Granite Belt residents were advised to head towards Warwick and a shelter at the YMCA Leslie Dam Active Recreation Centre.
On the Scenic Rim, inland from the Gold Coast, police declared an emergency situation in Canungra because the fire was posing a threat to lives in its path.
Early Saturday morning, residents near Mount Mellum on the Sunshine Coast were also warned to “leave now” as a new fire front opened north of Brisbane at 3.55am, later downgraded to “stay informed”.
Other towns are advised to “prepare to leave” as predicted wind changes on Saturday morning could change the path of fires including the Gold Coast hinterland bushland towns of Sarabah, Springbrook, Witheren and Numinbah Valley located in or near Lamington National Park.
It was too late for residents of the apple-growing region of Stanthorpe to evacuate on Friday night and police declared an emergency situation, establishing a “declared zone” around the town, preventing people entering as the New England Highway was also cut off at both ends and people told not to undertake unnecessary travel.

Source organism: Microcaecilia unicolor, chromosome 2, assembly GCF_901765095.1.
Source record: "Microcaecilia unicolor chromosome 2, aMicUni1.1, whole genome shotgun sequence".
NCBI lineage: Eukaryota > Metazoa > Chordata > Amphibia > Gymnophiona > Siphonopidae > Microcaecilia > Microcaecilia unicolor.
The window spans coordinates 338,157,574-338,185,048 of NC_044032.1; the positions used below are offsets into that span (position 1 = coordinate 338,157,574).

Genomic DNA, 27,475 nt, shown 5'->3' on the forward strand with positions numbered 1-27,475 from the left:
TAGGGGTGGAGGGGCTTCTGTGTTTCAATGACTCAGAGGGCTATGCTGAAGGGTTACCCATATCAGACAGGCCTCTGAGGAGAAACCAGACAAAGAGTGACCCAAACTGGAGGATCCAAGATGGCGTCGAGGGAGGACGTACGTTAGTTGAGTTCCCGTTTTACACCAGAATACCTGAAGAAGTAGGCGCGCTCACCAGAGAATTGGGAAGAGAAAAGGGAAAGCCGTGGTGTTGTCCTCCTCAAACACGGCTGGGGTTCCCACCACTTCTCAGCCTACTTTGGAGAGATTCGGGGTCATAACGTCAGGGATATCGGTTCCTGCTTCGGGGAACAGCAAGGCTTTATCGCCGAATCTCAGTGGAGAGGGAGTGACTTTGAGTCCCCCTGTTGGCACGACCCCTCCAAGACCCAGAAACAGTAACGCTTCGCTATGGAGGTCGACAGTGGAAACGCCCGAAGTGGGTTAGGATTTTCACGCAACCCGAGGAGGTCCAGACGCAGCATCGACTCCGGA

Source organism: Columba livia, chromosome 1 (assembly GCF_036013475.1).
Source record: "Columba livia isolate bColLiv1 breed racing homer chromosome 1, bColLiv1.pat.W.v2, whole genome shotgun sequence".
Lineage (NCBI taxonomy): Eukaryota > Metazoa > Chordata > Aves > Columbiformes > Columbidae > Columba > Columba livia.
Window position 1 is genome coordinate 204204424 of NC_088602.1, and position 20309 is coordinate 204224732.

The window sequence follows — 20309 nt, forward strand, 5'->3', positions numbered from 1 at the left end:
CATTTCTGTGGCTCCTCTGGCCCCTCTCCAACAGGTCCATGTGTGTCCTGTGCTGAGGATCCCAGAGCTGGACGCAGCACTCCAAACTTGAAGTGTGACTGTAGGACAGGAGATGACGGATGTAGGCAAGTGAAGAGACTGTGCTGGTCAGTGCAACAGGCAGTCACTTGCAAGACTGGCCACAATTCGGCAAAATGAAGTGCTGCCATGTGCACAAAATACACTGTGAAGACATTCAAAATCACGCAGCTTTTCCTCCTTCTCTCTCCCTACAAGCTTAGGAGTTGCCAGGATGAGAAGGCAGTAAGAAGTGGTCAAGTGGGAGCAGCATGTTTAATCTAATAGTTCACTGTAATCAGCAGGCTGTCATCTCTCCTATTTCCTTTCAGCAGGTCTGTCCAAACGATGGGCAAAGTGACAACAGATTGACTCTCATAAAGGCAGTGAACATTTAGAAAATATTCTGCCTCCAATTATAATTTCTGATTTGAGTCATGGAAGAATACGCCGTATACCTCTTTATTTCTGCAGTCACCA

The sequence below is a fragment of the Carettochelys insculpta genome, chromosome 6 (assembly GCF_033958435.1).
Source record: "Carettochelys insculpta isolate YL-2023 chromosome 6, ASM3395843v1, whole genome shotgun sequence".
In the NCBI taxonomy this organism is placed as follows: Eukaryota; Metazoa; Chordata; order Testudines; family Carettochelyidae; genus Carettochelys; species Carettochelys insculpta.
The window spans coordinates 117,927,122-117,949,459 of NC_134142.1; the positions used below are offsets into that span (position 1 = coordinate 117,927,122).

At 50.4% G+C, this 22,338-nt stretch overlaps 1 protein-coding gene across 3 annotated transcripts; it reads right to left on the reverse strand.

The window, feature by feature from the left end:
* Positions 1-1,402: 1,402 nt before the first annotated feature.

An evacuation centre was opened at Stanthorpe Fitness Centre while fire took out a substation on the outskirts of town, cutting power to much of the town.
Long time Stanthorpe locals say they’ve never seen a fire this bad. A ‘seek shelter’ warning is still in place. Residents are going to sleep at the evacuation centre, not knowing if they’ll have a home to wake up to. @7NewsToowoomba @7NewsBrisbane pic.twitter.com/LEdzuSyslH